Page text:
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National
Violence Against Women Act includes tribal provisions


The National Congress of American Indians is backing a bill to reauthorize the Violence Against Women Act even though it doesn't recognize tribal authority over non-Indians.

Despite the lack of a jurisdiction fix, tribal leaders said the bill will strengthen efforts to deal with violent crime in Indian Country. Statistics show that American Indian and Alaska Native women suffer from the highest rates of domestic violence in the United States.

"The new Senate bill will save lives," said NCAI Secretary Juana Majel on the opening day of the organization's midyear conference in Green Bay, Wisconsin.

Majel said the measure, introduced on June 8, recognizes the unique relationship between the federal government and tribal nations. Among other provisions, it creates a new tribal division within the Office on Violence Against Women to ensure that tribes receive federal funds.

"Ultimately, the people needing assistance -- women and children -- will be better served," said Majel, a leader of NCAI's effort to combat domestic violence against Native women.

In the past two years, NCAI has passed resolutions to support the reauthorization of the Violence Against Women Act, which expires later this year. Tribes noted that the majority of crimes against Native women, 70 percent, are committed by non-Indians.

The "Safety for Indian Women" title of the new legislation cites a number of daunting statistics about violence in Indian Country. It states that one in three Native women will be raped in their lifetimes, that Native women experience the highest rates of sexual assault and battering and that most Native women victims of homicide were killed family members or acquaintances.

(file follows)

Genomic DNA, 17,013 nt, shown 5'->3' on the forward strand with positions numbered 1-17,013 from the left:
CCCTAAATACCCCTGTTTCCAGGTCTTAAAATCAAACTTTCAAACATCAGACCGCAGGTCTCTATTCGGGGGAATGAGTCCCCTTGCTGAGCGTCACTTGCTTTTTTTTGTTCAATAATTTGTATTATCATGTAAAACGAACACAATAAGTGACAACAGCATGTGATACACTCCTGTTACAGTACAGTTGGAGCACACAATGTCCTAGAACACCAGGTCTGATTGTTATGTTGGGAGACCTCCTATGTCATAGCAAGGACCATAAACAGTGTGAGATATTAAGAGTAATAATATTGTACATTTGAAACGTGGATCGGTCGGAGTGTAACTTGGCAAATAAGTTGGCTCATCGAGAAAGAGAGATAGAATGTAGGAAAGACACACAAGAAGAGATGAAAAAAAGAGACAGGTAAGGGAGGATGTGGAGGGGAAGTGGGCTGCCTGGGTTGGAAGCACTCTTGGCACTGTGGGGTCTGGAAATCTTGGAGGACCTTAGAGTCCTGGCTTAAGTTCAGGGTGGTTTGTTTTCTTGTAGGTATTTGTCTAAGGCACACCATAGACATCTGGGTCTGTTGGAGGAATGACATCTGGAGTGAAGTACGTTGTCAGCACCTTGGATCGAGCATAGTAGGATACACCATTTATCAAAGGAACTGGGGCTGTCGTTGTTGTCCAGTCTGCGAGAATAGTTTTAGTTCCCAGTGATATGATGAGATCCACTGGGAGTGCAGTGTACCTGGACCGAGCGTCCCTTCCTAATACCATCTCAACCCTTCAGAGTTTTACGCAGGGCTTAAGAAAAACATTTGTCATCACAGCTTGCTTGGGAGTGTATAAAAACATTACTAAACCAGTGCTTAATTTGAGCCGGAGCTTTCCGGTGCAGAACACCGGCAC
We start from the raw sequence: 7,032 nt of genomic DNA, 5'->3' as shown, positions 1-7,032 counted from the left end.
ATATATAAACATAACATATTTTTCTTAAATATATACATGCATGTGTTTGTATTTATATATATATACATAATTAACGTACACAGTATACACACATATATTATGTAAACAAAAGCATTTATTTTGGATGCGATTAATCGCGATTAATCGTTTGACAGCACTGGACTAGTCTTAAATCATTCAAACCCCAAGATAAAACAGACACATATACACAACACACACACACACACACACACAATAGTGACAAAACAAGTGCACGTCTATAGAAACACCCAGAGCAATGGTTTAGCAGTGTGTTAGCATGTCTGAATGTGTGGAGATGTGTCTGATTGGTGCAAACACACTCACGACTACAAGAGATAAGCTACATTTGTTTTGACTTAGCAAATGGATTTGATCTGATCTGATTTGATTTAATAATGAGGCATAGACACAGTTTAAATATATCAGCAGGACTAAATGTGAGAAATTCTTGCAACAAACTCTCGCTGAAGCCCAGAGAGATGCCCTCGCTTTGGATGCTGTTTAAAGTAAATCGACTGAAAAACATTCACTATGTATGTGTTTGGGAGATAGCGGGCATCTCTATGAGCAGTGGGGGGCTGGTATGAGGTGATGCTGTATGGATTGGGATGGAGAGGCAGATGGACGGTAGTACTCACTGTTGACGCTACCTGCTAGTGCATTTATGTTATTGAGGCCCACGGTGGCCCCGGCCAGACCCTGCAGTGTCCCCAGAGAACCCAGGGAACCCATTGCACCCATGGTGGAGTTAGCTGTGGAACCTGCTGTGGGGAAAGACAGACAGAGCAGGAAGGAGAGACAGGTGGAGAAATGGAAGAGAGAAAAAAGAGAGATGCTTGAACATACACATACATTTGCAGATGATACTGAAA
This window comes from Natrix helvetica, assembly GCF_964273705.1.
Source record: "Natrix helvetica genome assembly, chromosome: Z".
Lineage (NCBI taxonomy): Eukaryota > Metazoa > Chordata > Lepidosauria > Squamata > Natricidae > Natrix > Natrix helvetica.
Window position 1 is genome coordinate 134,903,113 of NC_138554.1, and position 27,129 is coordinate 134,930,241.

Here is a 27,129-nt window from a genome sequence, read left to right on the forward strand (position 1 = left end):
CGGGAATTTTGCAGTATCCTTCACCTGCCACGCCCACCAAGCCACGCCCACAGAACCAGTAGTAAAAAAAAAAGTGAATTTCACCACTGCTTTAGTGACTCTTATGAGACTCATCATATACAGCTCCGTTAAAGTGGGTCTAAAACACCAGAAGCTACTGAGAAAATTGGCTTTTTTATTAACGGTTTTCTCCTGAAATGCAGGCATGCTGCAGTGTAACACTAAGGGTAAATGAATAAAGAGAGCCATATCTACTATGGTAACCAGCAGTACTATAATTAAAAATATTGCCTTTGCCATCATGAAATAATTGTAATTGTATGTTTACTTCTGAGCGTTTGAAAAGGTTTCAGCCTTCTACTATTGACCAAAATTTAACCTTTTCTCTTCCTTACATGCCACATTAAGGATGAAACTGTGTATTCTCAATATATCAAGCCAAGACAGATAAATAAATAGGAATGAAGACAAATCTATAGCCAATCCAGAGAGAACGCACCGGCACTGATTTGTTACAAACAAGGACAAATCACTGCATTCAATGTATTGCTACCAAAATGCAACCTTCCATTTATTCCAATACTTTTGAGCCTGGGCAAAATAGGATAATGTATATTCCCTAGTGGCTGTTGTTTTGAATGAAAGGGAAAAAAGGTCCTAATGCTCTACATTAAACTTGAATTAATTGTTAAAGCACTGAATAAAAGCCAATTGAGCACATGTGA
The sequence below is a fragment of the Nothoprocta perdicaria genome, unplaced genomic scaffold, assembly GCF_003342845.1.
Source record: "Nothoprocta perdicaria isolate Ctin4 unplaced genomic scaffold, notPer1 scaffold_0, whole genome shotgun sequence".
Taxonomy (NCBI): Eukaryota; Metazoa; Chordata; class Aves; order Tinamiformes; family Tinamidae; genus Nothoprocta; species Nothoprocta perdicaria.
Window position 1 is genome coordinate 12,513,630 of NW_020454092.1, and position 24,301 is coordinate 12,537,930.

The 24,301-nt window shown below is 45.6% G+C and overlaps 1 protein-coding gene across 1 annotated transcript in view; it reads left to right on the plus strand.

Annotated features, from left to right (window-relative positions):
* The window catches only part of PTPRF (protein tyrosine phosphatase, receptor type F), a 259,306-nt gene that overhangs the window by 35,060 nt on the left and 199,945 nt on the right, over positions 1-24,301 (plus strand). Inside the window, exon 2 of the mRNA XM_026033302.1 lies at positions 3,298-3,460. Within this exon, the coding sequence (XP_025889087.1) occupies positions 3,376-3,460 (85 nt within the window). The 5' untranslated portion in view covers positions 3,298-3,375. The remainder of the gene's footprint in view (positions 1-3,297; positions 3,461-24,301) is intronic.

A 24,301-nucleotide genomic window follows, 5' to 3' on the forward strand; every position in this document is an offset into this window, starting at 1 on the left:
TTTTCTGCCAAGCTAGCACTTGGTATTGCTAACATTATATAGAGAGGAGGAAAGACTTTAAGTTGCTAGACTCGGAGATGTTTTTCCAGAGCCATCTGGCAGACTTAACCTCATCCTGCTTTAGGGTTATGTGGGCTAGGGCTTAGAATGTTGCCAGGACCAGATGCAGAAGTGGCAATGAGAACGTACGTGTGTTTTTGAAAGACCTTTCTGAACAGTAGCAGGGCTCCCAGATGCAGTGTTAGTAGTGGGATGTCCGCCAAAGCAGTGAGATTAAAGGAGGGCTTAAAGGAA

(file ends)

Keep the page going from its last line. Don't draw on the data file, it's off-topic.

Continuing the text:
The title, however, doesn't include the statistics about violence committed by non-Indians. Tribal leaders say their governments should have the jurisdiction to prosecute all domestic violence cases, regardless of the race of the offender.

"Tribal governments must be given the authority to protect our people from violence," said NCAI President Tex Hall. "It's just common sense."

Congress has the authority to recognize tribal jurisdiction over non-Indians. But doing so would be highly controversial and probably wouldn't pass, Sen. John McCain (R-Arizona), the chairman of the Senate Indian Affairs Committee, said earlier this year.

"One of the ways to address it is to make agreements with local and state law enforcement authorities to try to work in some kind of cooperative agreement," McCain said at NCAI's winter session this past March. "I don't think you're going to see national legislation on this issues. It's too controversial. It's too emotional. It's a terrible problem."

Still, S.1179, the Violence Against Women Act of 2005, includes some changes to law that could help tribes combat the problem. It increases punishments for repeat domestic violence offenders with at least two tribal, state or federal court convictions, for firearms possession and gives greater authority to federal agents to make arrests in domestic violence incidents.

Other provisions call for annual consultation sessions between the Department of Justice and tribal governments regarding distribution of tribal funds; a "baseline" study on violence against Native women; the creation of a task force to implement recommendations of the study; authorization of tribes to access national criminal information databases; and the creation of a national tribal sex offender registry and a national registry containing civil and criminal orders of protection issued by tribes and participating jurisdictions.

Get the Bill:
S.1197: Violence Against Women Act of 2005